Despite the fact that London is in the grip of what is considered to be its worse housing shortage in decades, data from the third quarter has shown that housebuilder activity has dropped to its lowest level in 20 years. The figures, released by The National House Building Council, show that between July and September the number of registrations for new homes to be built in the capital dropped to 2494. That represents a 35% drop on the registrations over the same quarter last year and is another indication that property investment in London has hit a lull.
Registrations for the construction of new homes are made when the homebuilder plans to start building work within a few weeks to months and can be volatile in the capital as larger projects can significantly influence quarterly figures. However, the trend of property investment activity in new builds goes deeper than Q3 with registrations over the full year-to-date down 9% on last year. While nowhere as severe as the 35% drop in Q3, it does reflect lower investor confidence around the London property than at any time in recent history.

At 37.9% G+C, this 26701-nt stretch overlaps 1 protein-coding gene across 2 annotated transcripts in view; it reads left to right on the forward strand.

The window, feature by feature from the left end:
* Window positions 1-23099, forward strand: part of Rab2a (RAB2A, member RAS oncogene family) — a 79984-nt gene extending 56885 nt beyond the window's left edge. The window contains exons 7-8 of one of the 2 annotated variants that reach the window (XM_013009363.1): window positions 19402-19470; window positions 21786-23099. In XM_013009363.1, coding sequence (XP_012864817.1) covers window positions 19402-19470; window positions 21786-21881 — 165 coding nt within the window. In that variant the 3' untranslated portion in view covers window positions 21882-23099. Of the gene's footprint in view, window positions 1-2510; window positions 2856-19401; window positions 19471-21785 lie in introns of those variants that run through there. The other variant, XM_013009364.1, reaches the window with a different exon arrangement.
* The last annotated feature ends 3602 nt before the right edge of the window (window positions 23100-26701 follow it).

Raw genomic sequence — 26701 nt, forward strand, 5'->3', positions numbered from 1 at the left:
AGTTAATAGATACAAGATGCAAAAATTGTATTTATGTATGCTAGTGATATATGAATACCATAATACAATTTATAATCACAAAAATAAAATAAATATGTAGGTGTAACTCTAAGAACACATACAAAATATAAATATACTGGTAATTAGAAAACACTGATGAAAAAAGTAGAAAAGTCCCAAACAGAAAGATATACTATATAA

The most recent edition of the Hometrack UK Cities House Price Index showed that growth across London was down to 2.3% in September, making it one of poorer performing urban locations in the UK. Other figures have indicated recent price drops in London, with prime London prices most effected. In September, a Rightmove study showed asking prices in the capital had dropped 3.2% between August and September and were set for their biggest annual fall in a decade.
In recent years London has seen the highest property price growth in the UK with other regions, particularly in the north, lagging well behind. However, the tables have now turned with most other regions of the UK showing growth and London prices dropping. That appears to now be being reflected in new build property investment activity from homebuilders. Across the UK as whole, registrations for new homes over the same August to September period increased to their highest rate in 10 years, up to 37,963 from 29,083 last year.
No major crash in London house prices is expected and the current lull is considered to be a logical correction following several years of intense rises. House prices in the capital are expected to see very low to slightly negative growth over the next 2 to 3 years. However, after that they are expected to bounce back strongly and by 2020/21 London is again forecast to be the area of the UK with strongest growth.